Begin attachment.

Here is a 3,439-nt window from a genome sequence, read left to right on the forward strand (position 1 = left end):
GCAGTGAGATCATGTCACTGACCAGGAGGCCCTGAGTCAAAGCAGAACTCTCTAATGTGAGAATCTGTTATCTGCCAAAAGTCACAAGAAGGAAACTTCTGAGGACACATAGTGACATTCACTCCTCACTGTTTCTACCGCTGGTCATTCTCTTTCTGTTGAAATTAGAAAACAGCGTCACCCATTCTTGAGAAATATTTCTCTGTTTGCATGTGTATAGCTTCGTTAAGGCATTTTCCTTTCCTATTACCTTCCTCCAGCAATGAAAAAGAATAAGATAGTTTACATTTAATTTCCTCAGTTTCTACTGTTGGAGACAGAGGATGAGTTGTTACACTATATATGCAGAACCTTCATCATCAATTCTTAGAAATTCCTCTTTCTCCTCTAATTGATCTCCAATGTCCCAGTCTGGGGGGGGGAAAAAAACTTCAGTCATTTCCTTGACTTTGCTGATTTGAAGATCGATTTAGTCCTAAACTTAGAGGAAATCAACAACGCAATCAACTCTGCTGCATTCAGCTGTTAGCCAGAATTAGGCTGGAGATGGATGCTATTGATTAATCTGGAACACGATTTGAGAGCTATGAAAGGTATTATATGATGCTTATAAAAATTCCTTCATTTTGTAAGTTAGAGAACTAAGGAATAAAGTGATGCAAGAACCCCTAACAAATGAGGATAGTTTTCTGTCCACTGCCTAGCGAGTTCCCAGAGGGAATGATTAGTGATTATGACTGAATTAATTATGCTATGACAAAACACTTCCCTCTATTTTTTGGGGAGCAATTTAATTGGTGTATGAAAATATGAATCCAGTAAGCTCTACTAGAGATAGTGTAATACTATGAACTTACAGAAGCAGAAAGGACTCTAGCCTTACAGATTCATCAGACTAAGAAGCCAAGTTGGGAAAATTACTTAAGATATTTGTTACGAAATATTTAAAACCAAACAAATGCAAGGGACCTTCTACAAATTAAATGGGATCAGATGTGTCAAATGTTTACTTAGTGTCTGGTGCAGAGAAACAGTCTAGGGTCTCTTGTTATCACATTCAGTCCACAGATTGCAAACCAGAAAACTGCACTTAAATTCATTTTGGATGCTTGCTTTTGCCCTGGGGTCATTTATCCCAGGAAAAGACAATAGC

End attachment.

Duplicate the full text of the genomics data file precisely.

Here is a 3,439-nt window from a genome sequence, read left to right on the forward strand (position 1 = left end):
GCAGTGAGATCATGTCACTGACCAGGAGGCCCTGAGTCAAAGCAGAACTCTCTAATGTGAGAATCTGTTATCTGCCAAAAGTCACAAGAAGGAAACTTCTGAGGACACATAGTGACATTCACTCCTCACTGTTTCTACCGCTGGTCATTCTCTTTCTGTTGAAATTAGAAAACAGCGTCACCCATTCTTGAGAAATATTTCTCTGTTTGCATGTGTATAGCTTCGTTAAGGCATTTTCCTTTCCTATTACCTTCCTCCAGCAATGAAAAAGAATAAGATAGTTTACATTTAATTTCCTCAGTTTCTACTGTTGGAGACAGAGGATGAGTTGTTACACTATATATGCAGAACCTTCATCATCAATTCTTAGAAATTCCTCTTTCTCCTCTAATTGATCTCCAATGTCCCAGTCTGGGGGGGGGAAAAAAACTTCAGTCATTTCCTTGACTTTGCTGATTTGAAGATCGATTTAGTCCTAAACTTAGAGGAAATCAACAACGCAATCAACTCTGCTGCATTCAGCTGTTAGCCAGAATTAGGCTGGAGATGGATGCTATTGATTAATCTGGAACACGATTTGAGAGCTATGAAAGGTATTATATGATGCTTATAAAAATTCCTTCATTTTGTAAGTTAGAGAACTAAGGAATAAAGTGATGCAAGAACCCCTAACAAATGAGGATAGTTTTCTGTCCACTGCCTAGCGAGTTCCCAGAGGGAATGATTAGTGATTATGACTGAATTAATTATGCTATGACAAAACACTTCCCTCTATTTTTTGGGGAGCAATTTAATTGGTGTATGAAAATATGAATCCAGTAAGCTCTACTAGAGATAGTGTAATACTATGAACTTACAGAAGCAGAAAGGACTCTAGCCTTACAGATTCATCAGACTAAGAAGCCAAGTTGGGAAAATTACTTAAGATATTTGTTACGAAATATTTAAAACCAAACAAATGCAAGGGACCTTCTACAAATTAAATGGGATCAGATGTGTCAAATGTTTACTTAGTGTCTGGTGCAGAGAAACAGTCTAGGGTCTCTTGTTATCACATTCAGTCCACAGATTGCAAACCAGAAAACTGCACTTAAATTCATTTTGGATGCTTGCTTTTGCCCTGGGGTCATTTATCCCAGGAAAAGACAATAGC